From my cancer experience, Dan considered what life could throw at us, too. As promised he retired as soon as he turned 59 years old after planning during most of his working life. Like many other early retirees, he did fun activities such as hiking and climbing the ladder to becoming the president of a favorite Los Angeles hiking club, Great Outdoors. A few years later when I retired at 61 years old, we sold our properties and moved to Rancho Mirage California. We toured the country with our fifth-wheel trailer reuniting with friends and family. We wrote a book together about investments and planning for retirement. Although Dan also died prematurely at 74, he was fortunate that he planned and enjoyed retirement life.
Readers, here is the bottom line: If you have saved enough money and you want to retire, don’t wait. Retire now! Do yourself (and your students) a favor and allow the younger teachers who have the energy, stamina and the creativity to work. If you have enough of a pension benefit, social security and you have already socked away money on your own, you are financially ready. Hopefully, this article will at least help you distinguish between your emotions (fear of change) and logic (have enough financial support).
Perhaps contracting cancer at 53 was a good thing as it forced Dan and me to think about priorities. Don’t fall for the statistics which give the impression we will live a long retirement life, and that it’s always “somebody else’s” who gets cut short. Retire now!
*Many people LOVE their careers, as much as retired folks LOVE the freedom and wonder of retirement life. My first school principal and my sister worked until they were 83. They loved their work and were lucky and healthy both mentally and physically to work and enjoy what they did for so long. They would not be happy doing what most of us retirees do: enjoy our volunteer activities full time, traveling and entertaining and to be deliciously finished with our bosses’ agendas. This blog post is for working folks who genuinely like the idea of the retirement lifestyle but are either undecided, afraid, or torn about taking the plunge into life after the career.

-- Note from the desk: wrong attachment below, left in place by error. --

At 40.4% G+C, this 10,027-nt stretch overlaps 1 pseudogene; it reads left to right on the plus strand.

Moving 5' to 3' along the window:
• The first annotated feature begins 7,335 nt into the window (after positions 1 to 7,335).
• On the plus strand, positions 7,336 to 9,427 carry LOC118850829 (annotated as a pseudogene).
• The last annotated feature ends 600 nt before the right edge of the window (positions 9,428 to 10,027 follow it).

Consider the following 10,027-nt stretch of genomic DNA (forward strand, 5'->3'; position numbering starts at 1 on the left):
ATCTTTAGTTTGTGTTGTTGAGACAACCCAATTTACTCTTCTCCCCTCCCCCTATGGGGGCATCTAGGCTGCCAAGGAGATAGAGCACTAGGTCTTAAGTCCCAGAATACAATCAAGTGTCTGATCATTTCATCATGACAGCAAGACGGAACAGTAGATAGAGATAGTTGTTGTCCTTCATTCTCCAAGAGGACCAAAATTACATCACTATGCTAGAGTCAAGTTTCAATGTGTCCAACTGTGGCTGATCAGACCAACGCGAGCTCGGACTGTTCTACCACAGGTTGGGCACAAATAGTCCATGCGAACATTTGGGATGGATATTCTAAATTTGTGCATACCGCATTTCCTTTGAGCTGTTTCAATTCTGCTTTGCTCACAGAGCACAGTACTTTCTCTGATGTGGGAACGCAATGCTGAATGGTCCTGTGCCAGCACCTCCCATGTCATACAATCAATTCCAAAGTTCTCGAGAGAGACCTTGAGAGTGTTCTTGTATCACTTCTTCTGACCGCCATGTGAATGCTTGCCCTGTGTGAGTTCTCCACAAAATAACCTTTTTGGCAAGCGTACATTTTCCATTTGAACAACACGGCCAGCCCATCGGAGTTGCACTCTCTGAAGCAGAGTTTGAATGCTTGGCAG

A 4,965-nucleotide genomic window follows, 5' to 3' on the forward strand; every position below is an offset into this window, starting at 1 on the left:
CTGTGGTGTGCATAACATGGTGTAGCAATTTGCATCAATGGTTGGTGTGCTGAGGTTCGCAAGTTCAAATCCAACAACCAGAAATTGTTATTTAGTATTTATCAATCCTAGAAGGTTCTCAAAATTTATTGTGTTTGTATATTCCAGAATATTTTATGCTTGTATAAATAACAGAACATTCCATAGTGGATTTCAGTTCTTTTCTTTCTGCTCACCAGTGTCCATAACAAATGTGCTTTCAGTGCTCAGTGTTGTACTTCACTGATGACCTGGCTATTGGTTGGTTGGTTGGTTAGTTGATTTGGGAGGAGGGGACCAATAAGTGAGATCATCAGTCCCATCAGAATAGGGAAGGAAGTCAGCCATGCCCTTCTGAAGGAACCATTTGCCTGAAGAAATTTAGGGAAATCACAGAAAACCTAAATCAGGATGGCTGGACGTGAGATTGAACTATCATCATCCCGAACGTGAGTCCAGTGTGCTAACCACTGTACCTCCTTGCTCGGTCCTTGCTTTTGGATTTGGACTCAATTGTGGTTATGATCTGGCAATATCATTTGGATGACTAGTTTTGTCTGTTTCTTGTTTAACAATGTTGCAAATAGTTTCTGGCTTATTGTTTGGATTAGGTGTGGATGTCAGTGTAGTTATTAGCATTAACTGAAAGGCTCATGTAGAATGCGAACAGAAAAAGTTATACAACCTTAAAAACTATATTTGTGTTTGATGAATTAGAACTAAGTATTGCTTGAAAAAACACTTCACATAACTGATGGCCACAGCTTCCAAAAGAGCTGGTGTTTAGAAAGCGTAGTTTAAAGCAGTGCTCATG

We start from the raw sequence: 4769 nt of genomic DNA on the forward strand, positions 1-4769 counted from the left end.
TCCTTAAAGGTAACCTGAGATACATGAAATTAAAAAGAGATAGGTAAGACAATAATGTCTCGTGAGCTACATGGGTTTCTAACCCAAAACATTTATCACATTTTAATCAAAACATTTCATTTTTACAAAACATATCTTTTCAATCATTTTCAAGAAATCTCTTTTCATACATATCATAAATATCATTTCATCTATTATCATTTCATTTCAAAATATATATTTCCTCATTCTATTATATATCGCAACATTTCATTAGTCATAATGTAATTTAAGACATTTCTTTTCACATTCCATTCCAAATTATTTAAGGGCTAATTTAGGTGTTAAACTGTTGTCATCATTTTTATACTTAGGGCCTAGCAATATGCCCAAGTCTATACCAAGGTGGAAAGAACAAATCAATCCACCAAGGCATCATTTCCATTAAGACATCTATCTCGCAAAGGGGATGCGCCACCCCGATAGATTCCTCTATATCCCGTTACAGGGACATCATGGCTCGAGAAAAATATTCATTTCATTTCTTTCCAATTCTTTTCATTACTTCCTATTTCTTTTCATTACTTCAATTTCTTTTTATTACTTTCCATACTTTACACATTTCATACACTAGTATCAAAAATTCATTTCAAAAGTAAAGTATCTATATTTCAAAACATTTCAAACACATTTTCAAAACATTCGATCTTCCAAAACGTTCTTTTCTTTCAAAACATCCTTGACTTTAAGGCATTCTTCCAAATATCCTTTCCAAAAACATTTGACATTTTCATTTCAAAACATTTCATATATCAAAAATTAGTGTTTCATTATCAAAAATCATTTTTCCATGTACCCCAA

*Stephen A. Schullo, Ph.D. (UCLA ’96) taught in the Los Angeles Unified School District (LAUSD) for 24 years and UCLA Extension teaching educational technology to student teachers. Steve wrote investment articles for the United Teacher-Los Angeles (UTLA) newspaper for 13 years. Thrice featured retirement plan advocate in the Los Angeles Times and U.S. News and World Report. He co-founded an investor self-help group (403bAware with a colleague, Sandy Keaton) for teacher colleagues and wrote 6,500 posts in three investment forums since 1997. Frequently quoted by the media, testified at California State legislative hearings and honored with the “Unsung Hero” award by UTLA for his retirement planning advocacy.
For the last eleven years, he continues to serve on LAUSD’s Retirement Investment Advisory Committee (RIAC) as a “Member-at-Large” and former co-chair. The committee monitors the 403(b) and the award-winning 457(b) plan of 55,000 former and current LAUSD employees, worth $2.2 billion in total assets. Lastly, Steve and his late husband, Dan, were featured participants for the award-winning documentary, PBS Frontline: The Retirement Gamble, aired April 23, 2013.
Steve is the author of an additional new book, released last year, “Fighting Powerful Interests: Educators Challenge Tax-sheltered Annuities and WIN!” A story of how a handful of LAUSD educators struggled for years to improve the 403(b) to no avail. But we never quit! We were instrumental in LAUSD’s implementation of the new 457(b) plan, and ended up with a “Plan Design” award.